In many ways, it's almost inevitable that Law & Order True Crime: The Menendez Brothers, which premiered last night on NBC, will be compared to last year's FX hit, American Crime Story: The People vs. O.J. Simpson.
In fact, I'm pretty sure that comparison is what Dick Wolfe was banking on when he pitched the spinoff of his popular L&O franchise. It makes sense: both murders took place within five years of each other in Los Angeles; both trials, which actually ran almost simultaneously, were heavily covered by the media, capturing a burgeoning true crime TV frenzy; and both involved ambitious, curly-haired female lawyers.
It's easy to understand the appeal of comparing Leslie Abramson — who defended Erik Menendez on the charge that he and his brother Lyle murdered their parents, Kitty and Jose, on August 20, 1989 — and Marcia Clark, responsible for prosecuting O.J. Simpson for the alleged murder of Nicole Brown Simpson and Ron Goldman.
Clark, as was emphasized in the FX drama, was subjected to humiliating debates about her appearance, with talk shows scrutinizing her clothes and her haircut ("CURLS OF HORROR"). Her private life was dissected for entertainment, and her job performance aired out to dry in the heat of public opinion. She was called "hysterical" by defense attorney Johnny Cochran in the courtroom, and was labeled shrill when she tried to defend herself. She simply could not catch a break. In a final act of degradation, topless pictures of her were leaked to the National Enquirer.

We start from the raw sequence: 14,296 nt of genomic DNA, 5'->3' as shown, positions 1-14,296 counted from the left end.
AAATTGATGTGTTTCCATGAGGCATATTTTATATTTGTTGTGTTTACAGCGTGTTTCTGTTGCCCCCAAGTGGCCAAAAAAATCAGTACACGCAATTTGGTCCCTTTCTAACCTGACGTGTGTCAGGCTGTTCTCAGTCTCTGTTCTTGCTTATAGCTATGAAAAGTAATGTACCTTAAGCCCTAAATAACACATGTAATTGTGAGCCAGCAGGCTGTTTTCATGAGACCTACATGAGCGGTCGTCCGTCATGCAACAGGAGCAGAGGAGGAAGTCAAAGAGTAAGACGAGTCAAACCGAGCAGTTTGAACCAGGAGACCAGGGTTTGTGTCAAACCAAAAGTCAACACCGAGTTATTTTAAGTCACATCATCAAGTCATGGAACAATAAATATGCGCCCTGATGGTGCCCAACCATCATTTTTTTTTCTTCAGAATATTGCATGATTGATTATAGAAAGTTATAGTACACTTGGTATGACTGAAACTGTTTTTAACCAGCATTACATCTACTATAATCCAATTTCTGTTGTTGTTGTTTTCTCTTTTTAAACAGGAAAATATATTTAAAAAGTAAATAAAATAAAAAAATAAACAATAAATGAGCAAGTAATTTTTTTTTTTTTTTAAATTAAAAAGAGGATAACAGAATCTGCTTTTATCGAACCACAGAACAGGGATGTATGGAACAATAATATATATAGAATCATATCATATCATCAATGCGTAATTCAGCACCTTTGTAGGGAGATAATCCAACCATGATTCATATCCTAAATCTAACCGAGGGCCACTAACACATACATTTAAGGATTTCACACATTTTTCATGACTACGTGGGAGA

What's more, all of this was done with a derisive familiar tone, as if the men in the courtroom commanded a different level of respect. "It is ‘F. Lee Bailey’ and ‘Johnny Cochran’ and ‘Robert Shapiro,’ But for the state’s lead lawyer, it is ‘Marcia,’” Susan Reimer pointed out in The Baltimore Sun in 1995. “As in: ‘Did you see Marcia’s hair is different?’”
As Abramson, Edie Falco follows in the footsteps of Sarah Paulson in portraying a woman wronged by her time, subjected to early 1990s sexism as she tried to forge a successful career. She was called "strident" and abrasive," both code words that our society uses to describe women who don't speak at a demure whisper, who dare to stand up and demand to be heard. And yes, she also got comments about her hair, which was described as a "frizzy yellow mess" by The Washington Post in 1996.
Neither of the two emerged from their respective trials unscathed. Clark, embarassed by such a monumental and public failure to get a conviction, resigned from the District Attorney's office and gave up trial law. Abramson, on the other hand, spent the next three years fighting an inquiry into accusations that she had interfered with evidence.
But we should resist the urge to compare these two women. First, because they are not the same: Clark was a prosecutor; Abramson was a defense attorney. Clark struggled as a single mother; Abramson was, and still is, married to Los Angeles Times reporter Tim Rutten. Clarke retired from a career in law, while Abramson, once cleared of wrongdoing, went on to defend Phil Spector, who was charged with the fatal shooting of actress Lana Clarkson.
But the real reason we should refrain from comparing these women is because to do so is to reinforce the system which made life so difficult for them in the first place. And they both deserve so much better than that.